On the whole, I’ve enjoyed most of director Wes Anderson’s oeuvre, and I count myself a fan. Enough so that I’m even partial to his oft-maligned Jacques Cousteau riff “The Life Aquatic with Steve Zissou,” one of his least-liked films. It’s far from perfect, I admit, but there’s enough of a through-line to it from “Rushmore,” his 1998 breakthrough, that I find it worthwhile. “Rushmore,” in case there’s any doubt, is a film that I found to be thoroughly wonderful and full of singular promise. It balanced a wholly novel worldview with indelible characters. There’s been very little like it from other directors since.
Over the weekend I went to see Anderson’s newest movie “Moonrise Kingdom,” which like his past works is another Joseph Cornell-like cinematic diorama, full of diminutive but delightful details and vaguely familiar but endearingly idiosyncratic characters. It tells the tale of two pre-teens who fall in love and plot to steal away to a remote part of a fictional New England island, and the comical search parties that pursue them.
Part of the wonder of a Wes Anderson film, for me, is getting to see the kind of film a designer would make given a budget, a crew and a sampling of today’s most notable celebrities. Anderson populates his movies with big name actors eager to burnish their indie cred, and he surrounds them with the accoutrements of his obsessions: obsolete technology, dubious uniforms, imaginary cartographies, naive architecture, and more. Every single piece counts, and is placed exquisitely in relation to every other. Most filmmakers compose their frames, but it might be more accurate to say that Anderson lays his out, much the way print designers once pasted up pages in lavishly illustrated encyclopedia volumes. It’s not film direction, it’s art direction.
In this, Anderson remains at the height of his powers. “Moonrise Kingdom” looks great. The eye can’t help but pore over each frame, visually twiddling with the seemingly endless details festooned fussily on every object. No one can art direct quite like Wes Anderson, and together with his regular cinematographer Robert D. Yeoman, no one can produce films quite this visually rich. The story is set in 1965 and is rendered with an appropriately halcyon color palette that’s a wonder to behold; it evokes an intoxicating, imaginary past with the verve of an Instagram photo adapted for the screen by a true auteur.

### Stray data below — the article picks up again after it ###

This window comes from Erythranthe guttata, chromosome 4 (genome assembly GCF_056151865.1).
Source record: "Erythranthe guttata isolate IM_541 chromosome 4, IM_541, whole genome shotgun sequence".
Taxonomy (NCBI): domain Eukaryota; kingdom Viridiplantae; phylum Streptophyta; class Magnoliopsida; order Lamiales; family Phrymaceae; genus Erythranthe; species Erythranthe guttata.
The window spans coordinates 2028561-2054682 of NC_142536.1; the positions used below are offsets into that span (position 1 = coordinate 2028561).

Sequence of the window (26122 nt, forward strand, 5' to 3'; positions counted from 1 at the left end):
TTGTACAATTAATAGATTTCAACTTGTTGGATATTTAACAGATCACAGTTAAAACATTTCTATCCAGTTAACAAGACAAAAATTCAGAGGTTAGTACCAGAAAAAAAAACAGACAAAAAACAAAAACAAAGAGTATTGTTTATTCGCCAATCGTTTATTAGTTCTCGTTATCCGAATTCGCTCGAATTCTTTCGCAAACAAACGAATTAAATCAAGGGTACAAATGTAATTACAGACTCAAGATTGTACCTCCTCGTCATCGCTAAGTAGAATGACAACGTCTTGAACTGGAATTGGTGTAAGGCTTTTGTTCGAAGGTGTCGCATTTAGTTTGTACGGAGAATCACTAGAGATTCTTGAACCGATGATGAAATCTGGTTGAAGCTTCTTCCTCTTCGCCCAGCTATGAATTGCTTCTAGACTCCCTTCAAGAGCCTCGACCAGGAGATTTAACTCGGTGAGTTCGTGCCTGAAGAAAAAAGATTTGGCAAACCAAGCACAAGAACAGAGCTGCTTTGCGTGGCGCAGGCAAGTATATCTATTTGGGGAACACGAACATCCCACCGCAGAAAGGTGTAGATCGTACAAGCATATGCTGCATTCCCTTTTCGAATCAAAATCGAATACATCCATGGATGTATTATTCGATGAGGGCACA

Nevertheless, I found myself intermittently irritated by it. To watch “Moonrise Kingdom” is to be enthralled by the totality of Anderson’s vision, and even to be warmed by the obvious fondness that he has for his characters. But the movie is also ninety-four minutes of starvation if you’re hungry for any kind of substantial character development. The protagonists (and by the end, nearly everyone is a protagonist, undermining any real dramatic tension the plot had going for it) are little more than inventories of their scripted eccentricities. The director offers scant few arguments for why any of the characters do any of the things they do; they’re all just dress-up dolls at the beck and call of Anderson’s charmingly pre-adolescent fetishes.
Poor character development can seem like a petty complaint when Anderson also provides the visual riches that he does. His technical proficiency is clearly higher than ever, and if you can set aside the centrality of character development, you’d have no trouble arguing that “Moonrise Kingdom” is a remarkable jewel of a movie. (In fairness, the characters are not as horrifically ill-conceived as they were in Anderson’s 2007 travelogue “The Darjeeling Limited.”) This is perhaps how we should think of Anderson’s films from here on out: technical marvels engineered to show off endless quirk. That’s a legitimate credential; it’s just not the one I would have hoped for right after I saw “Rushmore.”